Goetz's Piano Quintet: Gotta Have That Bass

The term "piano quintet" actually designates a variety of five-person ensemble combinations. As mentioned earlier, by far the most standard group involves piano + string quartet or piano-violin-violin-viola-cello. However, other groupings are possible: piano-violin-viola-viola-cello (Paul Juon), piano-violin-viola-cello-cello (Henri-Jean Rigel), piano-oboe-violin-viola-cello (Théodore Dubois), piano-flute-clarinet-bassoon-horn (Nikolai Rimsky-Korsakov), piano-clarinet-horn-violin-cello (Zdeněk Fibich), piano-oboe-clarinet-bassoon-horn (Beethoven), etc.

The standard ensemble of piano + string quartet has the advantage of matching the piano's wide range with four instruments that cover the same tonal space... almost. Truth be told, the piano actually goes more than an octave lower than the lowest note on the cello. A handful of composers have apparently felt that the strings should match the piano in the lower regions, and so have written piano quintets for piano-violin-viola-cello-double bass.

Herman Goetz (1840-1876)... I'm drawing a blank on some sort of beard-related joke. Come up with your own!

Herman Goetz (1840-1876)... I'm drawing a blank on some sort of beard-related joke. Come up with your own!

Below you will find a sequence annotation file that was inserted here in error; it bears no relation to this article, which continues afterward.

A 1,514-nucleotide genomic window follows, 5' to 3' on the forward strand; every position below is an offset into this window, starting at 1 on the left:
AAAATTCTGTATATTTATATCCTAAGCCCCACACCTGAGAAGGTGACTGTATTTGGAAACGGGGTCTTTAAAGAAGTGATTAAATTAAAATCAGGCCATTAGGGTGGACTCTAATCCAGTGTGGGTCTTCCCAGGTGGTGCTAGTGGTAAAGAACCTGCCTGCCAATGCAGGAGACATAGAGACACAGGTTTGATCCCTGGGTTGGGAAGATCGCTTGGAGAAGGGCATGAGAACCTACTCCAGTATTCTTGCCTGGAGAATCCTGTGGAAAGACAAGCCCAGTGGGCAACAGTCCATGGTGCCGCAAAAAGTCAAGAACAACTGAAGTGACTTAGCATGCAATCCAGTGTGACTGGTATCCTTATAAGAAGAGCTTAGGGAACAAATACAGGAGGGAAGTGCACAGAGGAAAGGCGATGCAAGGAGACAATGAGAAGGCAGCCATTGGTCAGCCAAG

Herman Goetz was a German-Swiss composer who wrote such a quintet. Take a listen to the opening of the first movement. Throughout the sombre, moiling introduction, you may be able to detect the double bass grumbling along down below. Then, at 1:34, the mood changes... (I'd suggest listening at least until 3:41, when we hit the repeat sign.)

The drama promised and forewarned in the slow introduction, bursts from its proverbial dam and flows along "Allegro con fuoco", lively and with fire! Weeeeeee! In those downward, scalar gestures that begin the section, you can really hear the double bass go. To my ears it adds serious "heft", a word I use for the sense of weight being heaved about, but also for the sort of raspy, onomatopoeic quality you hear when the double bass bow digs into the strings. This instrument reminds you that bowed string instruments make their sound by rubbing or scraping wires, hairs, guts, or other strings perpendicularly against each other, a fact that the melodiousness of the violin, viola, and even cello seem to mask.

One more example: here's the last movement, a sprightly yet still hefty sort of dance. The double bass has some great moments, adding some weight to the section marked "pesante" or ponderous at 0:37 (which is an interesting juxtaposition of weightiness and dancing rhythms), doubling the cello at the octave in the fugal section (starting 1:33, bass in at 1:41ish), the weird, trembling fade out at 2:55, and of course, the killer dash to the ending starting at 4:40.

Check out the other movements as well! Have a grounded, bass-heavy day!

Arensky's Piano Quintet: The Little Fugue that Could

The last movement of Arensky's Piano Quintet made me laugh. When I first heard it there was something rather humorous about ending a grand composition with a movement half as long as any of the others that starts as a powerful fugue "in modo antico" (meaning "in olden style") that runs out of steam after less than a minute. What was Anton thinking?!